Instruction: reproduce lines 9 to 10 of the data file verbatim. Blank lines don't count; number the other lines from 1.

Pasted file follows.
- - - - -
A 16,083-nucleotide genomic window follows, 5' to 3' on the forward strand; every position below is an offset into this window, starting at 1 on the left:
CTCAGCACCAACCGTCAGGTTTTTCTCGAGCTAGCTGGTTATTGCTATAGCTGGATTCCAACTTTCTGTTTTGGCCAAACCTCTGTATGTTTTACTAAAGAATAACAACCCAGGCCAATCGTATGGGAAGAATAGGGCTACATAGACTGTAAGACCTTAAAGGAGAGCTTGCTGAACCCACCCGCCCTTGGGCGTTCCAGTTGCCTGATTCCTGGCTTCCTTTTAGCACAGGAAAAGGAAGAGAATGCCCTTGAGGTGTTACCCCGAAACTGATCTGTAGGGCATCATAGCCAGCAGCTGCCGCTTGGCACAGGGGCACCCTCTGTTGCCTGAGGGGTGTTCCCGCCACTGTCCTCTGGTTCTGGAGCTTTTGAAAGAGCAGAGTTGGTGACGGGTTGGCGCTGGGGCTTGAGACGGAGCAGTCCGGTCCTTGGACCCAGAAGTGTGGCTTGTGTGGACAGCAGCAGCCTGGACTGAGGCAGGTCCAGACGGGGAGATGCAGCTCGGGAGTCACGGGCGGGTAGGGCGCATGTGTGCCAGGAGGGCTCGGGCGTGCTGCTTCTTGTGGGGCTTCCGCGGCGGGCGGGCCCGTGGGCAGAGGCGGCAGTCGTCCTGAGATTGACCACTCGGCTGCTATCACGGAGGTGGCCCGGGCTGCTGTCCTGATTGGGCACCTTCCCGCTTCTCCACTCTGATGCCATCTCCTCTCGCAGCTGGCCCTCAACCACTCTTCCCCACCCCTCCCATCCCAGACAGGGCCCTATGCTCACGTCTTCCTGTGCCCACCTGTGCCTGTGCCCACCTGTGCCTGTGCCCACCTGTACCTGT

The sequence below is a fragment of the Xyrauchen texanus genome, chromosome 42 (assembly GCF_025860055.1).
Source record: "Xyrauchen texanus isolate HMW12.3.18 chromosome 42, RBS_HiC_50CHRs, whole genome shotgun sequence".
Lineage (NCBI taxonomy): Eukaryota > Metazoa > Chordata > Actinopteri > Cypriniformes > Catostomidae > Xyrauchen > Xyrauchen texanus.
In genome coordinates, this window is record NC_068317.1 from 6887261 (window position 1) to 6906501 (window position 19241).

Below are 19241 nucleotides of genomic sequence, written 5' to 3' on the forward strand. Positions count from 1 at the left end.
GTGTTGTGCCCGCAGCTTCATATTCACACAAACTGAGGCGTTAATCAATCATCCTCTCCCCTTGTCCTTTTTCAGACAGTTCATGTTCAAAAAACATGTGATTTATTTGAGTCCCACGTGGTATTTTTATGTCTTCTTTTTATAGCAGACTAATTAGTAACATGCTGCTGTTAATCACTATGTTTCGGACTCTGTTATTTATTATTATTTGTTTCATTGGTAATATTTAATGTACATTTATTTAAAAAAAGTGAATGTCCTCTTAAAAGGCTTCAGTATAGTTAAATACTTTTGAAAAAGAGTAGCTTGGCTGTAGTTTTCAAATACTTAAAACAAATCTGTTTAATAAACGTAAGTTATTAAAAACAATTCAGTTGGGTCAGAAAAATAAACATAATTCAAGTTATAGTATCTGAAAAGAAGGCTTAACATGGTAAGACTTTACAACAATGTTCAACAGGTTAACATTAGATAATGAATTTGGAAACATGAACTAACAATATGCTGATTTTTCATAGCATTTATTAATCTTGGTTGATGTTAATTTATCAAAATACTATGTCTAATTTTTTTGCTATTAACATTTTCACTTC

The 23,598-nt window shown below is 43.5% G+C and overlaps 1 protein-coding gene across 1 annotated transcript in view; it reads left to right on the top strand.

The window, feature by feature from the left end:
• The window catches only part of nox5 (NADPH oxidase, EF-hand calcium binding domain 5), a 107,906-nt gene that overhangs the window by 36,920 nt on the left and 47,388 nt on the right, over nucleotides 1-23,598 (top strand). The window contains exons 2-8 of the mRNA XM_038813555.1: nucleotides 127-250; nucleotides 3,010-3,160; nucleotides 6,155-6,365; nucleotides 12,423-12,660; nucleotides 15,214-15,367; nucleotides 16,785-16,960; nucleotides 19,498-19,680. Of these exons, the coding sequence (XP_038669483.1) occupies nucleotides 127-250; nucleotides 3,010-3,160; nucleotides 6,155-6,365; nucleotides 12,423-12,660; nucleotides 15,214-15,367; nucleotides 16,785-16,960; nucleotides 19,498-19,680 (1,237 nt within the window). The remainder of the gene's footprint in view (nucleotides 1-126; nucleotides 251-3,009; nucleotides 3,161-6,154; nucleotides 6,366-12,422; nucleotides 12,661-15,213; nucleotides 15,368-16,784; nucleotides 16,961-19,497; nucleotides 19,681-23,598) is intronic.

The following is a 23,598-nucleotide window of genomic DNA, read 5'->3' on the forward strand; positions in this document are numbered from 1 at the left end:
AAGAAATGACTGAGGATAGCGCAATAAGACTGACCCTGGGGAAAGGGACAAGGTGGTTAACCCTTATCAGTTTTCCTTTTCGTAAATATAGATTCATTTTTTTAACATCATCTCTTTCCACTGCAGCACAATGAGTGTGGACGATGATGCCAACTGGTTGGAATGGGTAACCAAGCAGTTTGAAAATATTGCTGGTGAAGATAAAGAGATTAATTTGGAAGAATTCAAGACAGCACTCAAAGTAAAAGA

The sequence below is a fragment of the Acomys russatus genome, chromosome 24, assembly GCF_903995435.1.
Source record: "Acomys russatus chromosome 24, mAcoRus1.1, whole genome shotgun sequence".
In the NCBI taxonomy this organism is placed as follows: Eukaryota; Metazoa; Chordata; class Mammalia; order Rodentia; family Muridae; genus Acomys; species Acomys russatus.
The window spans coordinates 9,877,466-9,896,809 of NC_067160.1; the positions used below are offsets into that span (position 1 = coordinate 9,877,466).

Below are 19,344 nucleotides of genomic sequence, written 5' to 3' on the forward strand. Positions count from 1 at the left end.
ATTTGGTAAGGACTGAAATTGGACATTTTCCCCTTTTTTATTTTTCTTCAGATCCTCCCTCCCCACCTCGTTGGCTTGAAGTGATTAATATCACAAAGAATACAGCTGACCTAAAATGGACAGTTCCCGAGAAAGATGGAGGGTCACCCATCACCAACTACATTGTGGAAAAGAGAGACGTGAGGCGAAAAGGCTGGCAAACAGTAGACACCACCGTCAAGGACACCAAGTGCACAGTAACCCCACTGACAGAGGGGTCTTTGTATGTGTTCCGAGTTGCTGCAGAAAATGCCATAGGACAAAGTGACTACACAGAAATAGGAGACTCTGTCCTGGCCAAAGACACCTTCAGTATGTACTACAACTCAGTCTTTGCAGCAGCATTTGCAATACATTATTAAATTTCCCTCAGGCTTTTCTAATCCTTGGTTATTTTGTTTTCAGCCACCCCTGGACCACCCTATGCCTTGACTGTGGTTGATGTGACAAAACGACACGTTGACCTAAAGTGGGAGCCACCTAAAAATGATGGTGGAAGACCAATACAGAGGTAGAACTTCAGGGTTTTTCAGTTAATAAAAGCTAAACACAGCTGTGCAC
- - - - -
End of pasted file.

The 23,598-nt window shown below is 43.5% G+C and overlaps 1 protein-coding gene across 1 annotated transcript in view; it reads left to right on the top strand.

The window, feature by feature from the left end: